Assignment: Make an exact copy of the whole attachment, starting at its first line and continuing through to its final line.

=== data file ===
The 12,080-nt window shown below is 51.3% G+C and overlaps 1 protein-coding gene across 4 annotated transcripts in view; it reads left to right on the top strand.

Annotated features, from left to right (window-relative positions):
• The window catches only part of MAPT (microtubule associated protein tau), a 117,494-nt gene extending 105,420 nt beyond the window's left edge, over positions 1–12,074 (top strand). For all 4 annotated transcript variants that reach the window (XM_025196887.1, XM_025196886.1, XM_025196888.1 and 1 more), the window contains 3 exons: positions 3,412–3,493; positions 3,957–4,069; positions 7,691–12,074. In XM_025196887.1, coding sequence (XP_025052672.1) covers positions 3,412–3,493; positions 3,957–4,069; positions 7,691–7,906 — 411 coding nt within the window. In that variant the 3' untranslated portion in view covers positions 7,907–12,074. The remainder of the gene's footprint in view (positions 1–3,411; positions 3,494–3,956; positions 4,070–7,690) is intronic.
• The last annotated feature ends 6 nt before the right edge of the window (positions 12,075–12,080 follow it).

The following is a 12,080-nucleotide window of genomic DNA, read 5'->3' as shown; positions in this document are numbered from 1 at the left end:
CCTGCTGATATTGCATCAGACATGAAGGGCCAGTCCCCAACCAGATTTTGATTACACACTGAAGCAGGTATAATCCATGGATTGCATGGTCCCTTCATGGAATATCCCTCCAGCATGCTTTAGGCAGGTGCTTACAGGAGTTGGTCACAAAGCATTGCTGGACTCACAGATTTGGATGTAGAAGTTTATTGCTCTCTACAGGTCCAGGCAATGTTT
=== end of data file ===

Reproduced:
The 12,080-nt window shown below is 51.3% G+C and overlaps 1 protein-coding gene across 4 annotated transcripts in view; it reads left to right on the top strand.

Annotated features, from left to right (window-relative positions):
• The window catches only part of MAPT (microtubule associated protein tau), a 117,494-nt gene extending 105,420 nt beyond the window's left edge, over positions 1–12,074 (top strand). For all 4 annotated transcript variants that reach the window (XM_025196887.1, XM_025196886.1, XM_025196888.1 and 1 more), the window contains 3 exons: positions 3,412–3,493; positions 3,957–4,069; positions 7,691–12,074. In XM_025196887.1, coding sequence (XP_025052672.1) covers positions 3,412–3,493; positions 3,957–4,069; positions 7,691–7,906 — 411 coding nt within the window. In that variant the 3' untranslated portion in view covers positions 7,907–12,074. The remainder of the gene's footprint in view (positions 1–3,411; positions 3,494–3,956; positions 4,070–7,690) is intronic.
• The last annotated feature ends 6 nt before the right edge of the window (positions 12,075–12,080 follow it).

The following is a 12,080-nucleotide window of genomic DNA, read 5'->3' as shown; positions in this document are numbered from 1 at the left end:
CCTGCTGATATTGCATCAGACATGAAGGGCCAGTCCCCAACCAGATTTTGATTACACACTGAAGCAGGTATAATCCATGGATTGCATGGTCCCTTCATGGAATATCCCTCCAGCATGCTTTAGGCAGGTGCTTACAGGAGTTGGTCACAAAGCATTGCTGGACTCACAGATTTGGATGTAGAAGTTTATTGCTCTCTACAGGTCCAGGCAATGTTT